With banking profitability seemingly set to retreat from peak levels, general trading values appear headed for a holding pattern. But diverging performances still will provide select investment opportunities. That's the consensus among the four experts participating in the American Banker's second-quarter analysts' roundtable discussion. At the same time, sharp differences between the panelists emerged over the time horizon for a profit downturn, the potential depth of eventual credit quality problems, and which performance indexes are most critical. For the launch of this quarterly feature, we invited four well-known bank analysts: Robert Albertson of Goldman, Sachs & Co.; Thomas Brown of Donaldson, Lufkin & Jenrette; Felice Gelman of Keefe Managers Inc.; and Dennis Shea of Morgan Stanley & Co. This panel will remain intact for a few more sessions. A rotation will begin thereafter, with at least one new voice joining the four-member group each quarter. In a wide-ranging discussion held at this newspaper's headquarters, panelists agreed that banking fundamentals remain solid and that most market concerns - over issues such as the direction of interest rates and credit quality - are already factored into trading values. That combination provides a floor for stock valuations. At the same time, several of the analysts cautioned that profitability declines are in the offing. As we traverse the next leg of the economic expansion, the mettle of better-managed institutions will stand out more clearly - as will the shortcomings of weaker rivals.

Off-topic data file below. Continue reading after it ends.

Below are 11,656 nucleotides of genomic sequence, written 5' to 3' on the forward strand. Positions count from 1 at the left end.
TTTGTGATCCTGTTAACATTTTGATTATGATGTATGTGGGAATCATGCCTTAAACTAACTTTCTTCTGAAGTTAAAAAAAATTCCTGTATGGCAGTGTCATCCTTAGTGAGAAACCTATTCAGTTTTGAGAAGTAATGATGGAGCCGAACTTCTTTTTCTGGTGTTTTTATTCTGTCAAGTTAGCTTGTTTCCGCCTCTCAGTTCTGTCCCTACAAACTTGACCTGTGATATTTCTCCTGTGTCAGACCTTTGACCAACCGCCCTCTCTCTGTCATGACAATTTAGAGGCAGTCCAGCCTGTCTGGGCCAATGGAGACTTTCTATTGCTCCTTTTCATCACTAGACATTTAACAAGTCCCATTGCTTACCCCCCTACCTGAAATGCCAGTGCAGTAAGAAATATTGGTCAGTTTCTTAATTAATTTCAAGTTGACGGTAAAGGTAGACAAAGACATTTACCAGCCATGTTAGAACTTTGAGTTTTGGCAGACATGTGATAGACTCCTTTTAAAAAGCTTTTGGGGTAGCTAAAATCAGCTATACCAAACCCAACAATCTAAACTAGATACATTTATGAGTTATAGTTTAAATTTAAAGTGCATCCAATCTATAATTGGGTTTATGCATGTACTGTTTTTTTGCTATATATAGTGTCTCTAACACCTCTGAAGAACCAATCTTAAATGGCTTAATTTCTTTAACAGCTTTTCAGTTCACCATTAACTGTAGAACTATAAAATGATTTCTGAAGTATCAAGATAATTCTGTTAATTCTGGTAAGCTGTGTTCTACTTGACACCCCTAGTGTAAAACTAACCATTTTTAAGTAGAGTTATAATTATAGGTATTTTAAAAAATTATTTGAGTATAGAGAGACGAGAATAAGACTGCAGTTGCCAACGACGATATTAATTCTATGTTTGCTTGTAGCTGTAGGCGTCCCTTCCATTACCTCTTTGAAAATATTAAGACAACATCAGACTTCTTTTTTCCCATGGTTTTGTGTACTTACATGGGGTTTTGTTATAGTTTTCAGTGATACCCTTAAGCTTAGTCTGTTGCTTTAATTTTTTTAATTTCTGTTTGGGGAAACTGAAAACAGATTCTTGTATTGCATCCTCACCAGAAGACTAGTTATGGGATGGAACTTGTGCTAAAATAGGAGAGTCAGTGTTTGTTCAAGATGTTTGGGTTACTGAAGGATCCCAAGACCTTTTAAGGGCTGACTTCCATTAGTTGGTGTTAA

AMERICAN BANKER: Bank stocks took a beating last year as rates rose sharply. Rate concerns have eased this year, however, and the banking sector has rallied. As of June 12, the American Banker index of 225 bank stocks was up 17.8% from the end of 1994.